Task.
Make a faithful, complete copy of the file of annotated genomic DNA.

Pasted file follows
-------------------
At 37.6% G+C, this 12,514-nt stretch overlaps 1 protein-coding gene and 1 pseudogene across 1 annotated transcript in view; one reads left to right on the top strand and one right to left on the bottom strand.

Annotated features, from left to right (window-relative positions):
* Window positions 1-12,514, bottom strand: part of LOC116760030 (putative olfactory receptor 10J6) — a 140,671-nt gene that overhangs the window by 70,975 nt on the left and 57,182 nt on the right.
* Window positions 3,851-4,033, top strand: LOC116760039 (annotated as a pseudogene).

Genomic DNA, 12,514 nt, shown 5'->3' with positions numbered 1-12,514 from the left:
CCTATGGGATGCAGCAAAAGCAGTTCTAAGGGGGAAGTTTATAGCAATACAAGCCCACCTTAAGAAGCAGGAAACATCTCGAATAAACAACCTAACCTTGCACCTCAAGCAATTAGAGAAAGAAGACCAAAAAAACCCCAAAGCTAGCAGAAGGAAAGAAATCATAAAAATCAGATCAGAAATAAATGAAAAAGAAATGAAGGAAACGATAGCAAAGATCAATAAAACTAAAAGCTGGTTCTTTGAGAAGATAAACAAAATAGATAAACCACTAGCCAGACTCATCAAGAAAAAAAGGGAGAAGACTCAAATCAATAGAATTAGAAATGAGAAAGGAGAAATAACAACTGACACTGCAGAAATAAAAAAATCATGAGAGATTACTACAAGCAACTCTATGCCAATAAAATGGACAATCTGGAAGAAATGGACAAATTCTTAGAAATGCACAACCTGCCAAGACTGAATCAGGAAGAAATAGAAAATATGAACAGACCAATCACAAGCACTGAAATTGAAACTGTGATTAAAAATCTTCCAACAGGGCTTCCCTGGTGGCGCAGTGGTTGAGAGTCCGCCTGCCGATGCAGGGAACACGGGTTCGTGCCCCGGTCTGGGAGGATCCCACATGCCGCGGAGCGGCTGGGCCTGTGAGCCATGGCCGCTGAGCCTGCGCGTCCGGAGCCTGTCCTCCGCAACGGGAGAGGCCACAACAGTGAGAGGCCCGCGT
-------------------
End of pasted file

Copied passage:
At 37.6% G+C, this 12,514-nt stretch overlaps 1 protein-coding gene and 1 pseudogene across 1 annotated transcript in view; one reads left to right on the top strand and one right to left on the bottom strand.

Annotated features, from left to right (window-relative positions):
* Window positions 1-12,514, bottom strand: part of LOC116760030 (putative olfactory receptor 10J6) — a 140,671-nt gene that overhangs the window by 70,975 nt on the left and 57,182 nt on the right.
* Window positions 3,851-4,033, top strand: LOC116760039 (annotated as a pseudogene).

Genomic DNA, 12,514 nt, shown 5'->3' with positions numbered 1-12,514 from the left:
CCTATGGGATGCAGCAAAAGCAGTTCTAAGGGGGAAGTTTATAGCAATACAAGCCCACCTTAAGAAGCAGGAAACATCTCGAATAAACAACCTAACCTTGCACCTCAAGCAATTAGAGAAAGAAGACCAAAAAAACCCCAAAGCTAGCAGAAGGAAAGAAATCATAAAAATCAGATCAGAAATAAATGAAAAAGAAATGAAGGAAACGATAGCAAAGATCAATAAAACTAAAAGCTGGTTCTTTGAGAAGATAAACAAAATAGATAAACCACTAGCCAGACTCATCAAGAAAAAAAGGGAGAAGACTCAAATCAATAGAATTAGAAATGAGAAAGGAGAAATAACAACTGACACTGCAGAAATAAAAAAATCATGAGAGATTACTACAAGCAACTCTATGCCAATAAAATGGACAATCTGGAAGAAATGGACAAATTCTTAGAAATGCACAACCTGCCAAGACTGAATCAGGAAGAAATAGAAAATATGAACAGACCAATCACAAGCACTGAAATTGAAACTGTGATTAAAAATCTTCCAACAGGGCTTCCCTGGTGGCGCAGTGGTTGAGAGTCCGCCTGCCGATGCAGGGAACACGGGTTCGTGCCCCGGTCTGGGAGGATCCCACATGCCGCGGAGCGGCTGGGCCTGTGAGCCATGGCCGCTGAGCCTGCGCGTCCGGAGCCTGTCCTCCGCAACGGGAGAGGCCACAACAGTGAGAGGCCCGCGT